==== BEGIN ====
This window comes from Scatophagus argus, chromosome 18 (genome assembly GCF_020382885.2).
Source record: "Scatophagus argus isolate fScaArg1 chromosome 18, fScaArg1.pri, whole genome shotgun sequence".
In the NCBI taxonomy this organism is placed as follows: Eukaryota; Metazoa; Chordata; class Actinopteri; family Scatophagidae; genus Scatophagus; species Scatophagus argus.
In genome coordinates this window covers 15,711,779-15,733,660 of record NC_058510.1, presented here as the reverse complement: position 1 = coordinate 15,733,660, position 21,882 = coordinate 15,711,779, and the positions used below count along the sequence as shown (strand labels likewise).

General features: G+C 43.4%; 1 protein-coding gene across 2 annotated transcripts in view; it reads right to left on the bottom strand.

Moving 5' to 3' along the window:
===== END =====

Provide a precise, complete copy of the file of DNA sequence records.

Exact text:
This window comes from Scatophagus argus, chromosome 18 (genome assembly GCF_020382885.2).
Source record: "Scatophagus argus isolate fScaArg1 chromosome 18, fScaArg1.pri, whole genome shotgun sequence".
In the NCBI taxonomy this organism is placed as follows: Eukaryota; Metazoa; Chordata; class Actinopteri; family Scatophagidae; genus Scatophagus; species Scatophagus argus.
In genome coordinates this window covers 15,711,779-15,733,660 of record NC_058510.1, presented here as the reverse complement: position 1 = coordinate 15,733,660, position 21,882 = coordinate 15,711,779, and the positions used below count along the sequence as shown (strand labels likewise).

General features: G+C 43.4%; 1 protein-coding gene across 2 annotated transcripts in view; it reads right to left on the bottom strand.

Moving 5' to 3' along the window: